Pastor John's Daily Briefing-5/21/2020

Pastor John's Daily Briefing-5/21/2020

Dear Sisters and brothers in Christ,


Today is Ascension Day! The ascension of Jesus is recorded in Acts, chapter 1. Upon giving further instructions to his disciples, Jesus is "lifted up, and a cloud took him out of their sight." As the disciples gaze up toward the heavens, two beings in white robes ask them, "Men of Galilee, why do you stand looking up toward heaven? This Jesus, who has been taken up from you into heaven, will come in the same way as you saw him go into heaven." The disciples then returned to Jerusalem , gathering together in prayer.


Since the Second Century, Christians have confessed the ascension in the Apostles' Creed: "He ascended into heaven and is seated at the right hand of God." St. Augustine wrote of the Feast of the Ascension being celebrated widely in the church of his day. In the year 384, a place in the Mount of Olives was venerated as the site of the ascension. In 390 the Chapel of the Ascension was constructed. 


Only the writer Luke (The Gospel of Luke and the Acts of the Apostles) of all the gospel writers makes mention of the ascension. How are we now to understand the "Ascension" of Jesus? The writer Luke presumed a physical understanding of heaven as above and earth as below. He had no access to telescopes that would have allowed him to peer into the skies and the "heavenly" bodies light years away. Up was up and down was down.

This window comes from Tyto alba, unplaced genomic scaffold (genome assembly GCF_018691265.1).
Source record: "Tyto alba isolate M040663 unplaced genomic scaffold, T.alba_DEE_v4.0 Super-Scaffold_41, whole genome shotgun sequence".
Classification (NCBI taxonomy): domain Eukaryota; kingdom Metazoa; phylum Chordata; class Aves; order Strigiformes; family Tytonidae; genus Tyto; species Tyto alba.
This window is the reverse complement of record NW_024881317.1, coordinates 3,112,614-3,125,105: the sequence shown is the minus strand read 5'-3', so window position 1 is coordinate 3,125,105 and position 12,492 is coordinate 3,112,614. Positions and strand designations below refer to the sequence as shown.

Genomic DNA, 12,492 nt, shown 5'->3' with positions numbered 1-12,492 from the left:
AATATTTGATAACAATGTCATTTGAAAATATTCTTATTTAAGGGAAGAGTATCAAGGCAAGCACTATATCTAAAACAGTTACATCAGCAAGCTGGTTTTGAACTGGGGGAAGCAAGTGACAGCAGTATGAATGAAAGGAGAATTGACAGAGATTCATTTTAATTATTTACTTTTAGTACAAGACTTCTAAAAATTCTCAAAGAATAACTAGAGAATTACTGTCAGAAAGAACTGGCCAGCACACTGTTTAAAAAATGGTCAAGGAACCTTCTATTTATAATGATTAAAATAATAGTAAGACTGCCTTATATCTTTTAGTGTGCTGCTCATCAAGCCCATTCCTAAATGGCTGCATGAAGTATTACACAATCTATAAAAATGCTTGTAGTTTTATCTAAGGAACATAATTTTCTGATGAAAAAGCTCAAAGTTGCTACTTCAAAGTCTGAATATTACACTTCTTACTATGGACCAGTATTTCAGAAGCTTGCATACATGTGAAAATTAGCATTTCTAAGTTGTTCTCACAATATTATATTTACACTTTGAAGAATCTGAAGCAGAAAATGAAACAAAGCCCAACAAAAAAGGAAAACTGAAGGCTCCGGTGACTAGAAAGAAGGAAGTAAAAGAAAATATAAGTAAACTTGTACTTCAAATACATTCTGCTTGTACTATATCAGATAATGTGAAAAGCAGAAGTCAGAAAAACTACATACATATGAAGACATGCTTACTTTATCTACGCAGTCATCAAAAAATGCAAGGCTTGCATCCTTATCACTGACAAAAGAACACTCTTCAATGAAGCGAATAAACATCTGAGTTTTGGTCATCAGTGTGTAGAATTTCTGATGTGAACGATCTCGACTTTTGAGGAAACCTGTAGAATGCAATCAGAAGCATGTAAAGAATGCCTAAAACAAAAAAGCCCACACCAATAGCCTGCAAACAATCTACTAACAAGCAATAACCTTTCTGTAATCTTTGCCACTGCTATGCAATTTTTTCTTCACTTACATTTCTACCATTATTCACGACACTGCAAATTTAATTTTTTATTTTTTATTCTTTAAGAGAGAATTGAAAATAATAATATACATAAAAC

I do not believe that when Luke was writing his story of the Ascension of Jesus, he was informing the church of Jesus' escape from earthly reality, his removal from the mission and ministry begun in Galilee. Rather, it was to indicate that the risen Jesus continues to communicate God's will in a form different than what was experienced by the disciples in Jesus' physical presence with them. Now the church is called into action, an action of togetherness (koinonia), prayer, instruction and service.


So when we celebrate the Ascension of Jesus as the church today, we are not demarcating a divide of presence versus absence in spatial and temporal categories. God's activity in Christ Jesus is universal in scope, beyond the tight categories of space and time. So when we celebrate this story of Ascension, we are indicating the limitations of ourselves as being able to fully comprehend and articulate the manner in which the divine communication between Father and Son exists and continues in realms beyond our capabilities of knowing the boundaries of space and time. We are simply to know that even beyond our "seeing" God continues to be present to us in and though the risen Jesus. In the present, sometimes our vision of the risen Jesus is cloud-like, but his guidance continues to be made available to us in body and spirit.


Stay safe and keep steadfast in faith and hope!  Pastor John